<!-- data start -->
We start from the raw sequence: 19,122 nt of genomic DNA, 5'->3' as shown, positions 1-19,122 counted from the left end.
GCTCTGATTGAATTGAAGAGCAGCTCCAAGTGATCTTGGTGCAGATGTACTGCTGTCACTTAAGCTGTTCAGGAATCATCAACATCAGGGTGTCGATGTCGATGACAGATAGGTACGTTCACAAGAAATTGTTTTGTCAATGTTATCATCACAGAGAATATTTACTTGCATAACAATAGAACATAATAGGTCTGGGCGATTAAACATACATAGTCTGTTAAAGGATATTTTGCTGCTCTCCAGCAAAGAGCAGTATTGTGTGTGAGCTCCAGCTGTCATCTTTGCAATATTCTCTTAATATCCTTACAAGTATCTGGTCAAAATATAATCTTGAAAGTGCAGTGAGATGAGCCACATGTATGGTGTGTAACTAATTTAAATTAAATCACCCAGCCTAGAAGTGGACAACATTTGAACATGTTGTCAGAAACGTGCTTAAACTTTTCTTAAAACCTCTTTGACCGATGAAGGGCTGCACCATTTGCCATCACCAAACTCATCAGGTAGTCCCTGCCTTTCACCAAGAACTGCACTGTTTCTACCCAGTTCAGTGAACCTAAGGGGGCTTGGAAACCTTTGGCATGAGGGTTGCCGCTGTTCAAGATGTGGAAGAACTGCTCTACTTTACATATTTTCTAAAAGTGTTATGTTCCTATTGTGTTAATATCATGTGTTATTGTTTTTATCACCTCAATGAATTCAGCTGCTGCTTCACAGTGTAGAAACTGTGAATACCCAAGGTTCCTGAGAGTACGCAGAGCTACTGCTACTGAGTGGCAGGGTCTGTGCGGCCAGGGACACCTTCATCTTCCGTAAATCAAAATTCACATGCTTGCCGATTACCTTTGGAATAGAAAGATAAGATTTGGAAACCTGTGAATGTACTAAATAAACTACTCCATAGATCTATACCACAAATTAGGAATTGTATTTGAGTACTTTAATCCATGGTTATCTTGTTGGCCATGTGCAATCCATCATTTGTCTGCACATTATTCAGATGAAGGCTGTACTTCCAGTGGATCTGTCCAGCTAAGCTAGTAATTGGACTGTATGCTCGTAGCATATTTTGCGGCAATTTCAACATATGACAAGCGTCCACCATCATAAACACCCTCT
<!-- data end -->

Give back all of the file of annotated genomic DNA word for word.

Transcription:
We start from the raw sequence: 19,122 nt of genomic DNA, 5'->3' as shown, positions 1-19,122 counted from the left end.
GCTCTGATTGAATTGAAGAGCAGCTCCAAGTGATCTTGGTGCAGATGTACTGCTGTCACTTAAGCTGTTCAGGAATCATCAACATCAGGGTGTCGATGTCGATGACAGATAGGTACGTTCACAAGAAATTGTTTTGTCAATGTTATCATCACAGAGAATATTTACTTGCATAACAATAGAACATAATAGGTCTGGGCGATTAAACATACATAGTCTGTTAAAGGATATTTTGCTGCTCTCCAGCAAAGAGCAGTATTGTGTGTGAGCTCCAGCTGTCATCTTTGCAATATTCTCTTAATATCCTTACAAGTATCTGGTCAAAATATAATCTTGAAAGTGCAGTGAGATGAGCCACATGTATGGTGTGTAACTAATTTAAATTAAATCACCCAGCCTAGAAGTGGACAACATTTGAACATGTTGTCAGAAACGTGCTTAAACTTTTCTTAAAACCTCTTTGACCGATGAAGGGCTGCACCATTTGCCATCACCAAACTCATCAGGTAGTCCCTGCCTTTCACCAAGAACTGCACTGTTTCTACCCAGTTCAGTGAACCTAAGGGGGCTTGGAAACCTTTGGCATGAGGGTTGCCGCTGTTCAAGATGTGGAAGAACTGCTCTACTTTACATATTTTCTAAAAGTGTTATGTTCCTATTGTGTTAATATCATGTGTTATTGTTTTTATCACCTCAATGAATTCAGCTGCTGCTTCACAGTGTAGAAACTGTGAATACCCAAGGTTCCTGAGAGTACGCAGAGCTACTGCTACTGAGTGGCAGGGTCTGTGCGGCCAGGGACACCTTCATCTTCCGTAAATCAAAATTCACATGCTTGCCGATTACCTTTGGAATAGAAAGATAAGATTTGGAAACCTGTGAATGTACTAAATAAACTACTCCATAGATCTATACCACAAATTAGGAATTGTATTTGAGTACTTTAATCCATGGTTATCTTGTTGGCCATGTGCAATCCATCATTTGTCTGCACATTATTCAGATGAAGGCTGTACTTCCAGTGGATCTGTCCAGCTAAGCTAGTAATTGGACTGTATGCTCGTAGCATATTTTGCGGCAATTTCAACATATGACAAGCGTCCACCATCATAAACACCCTCT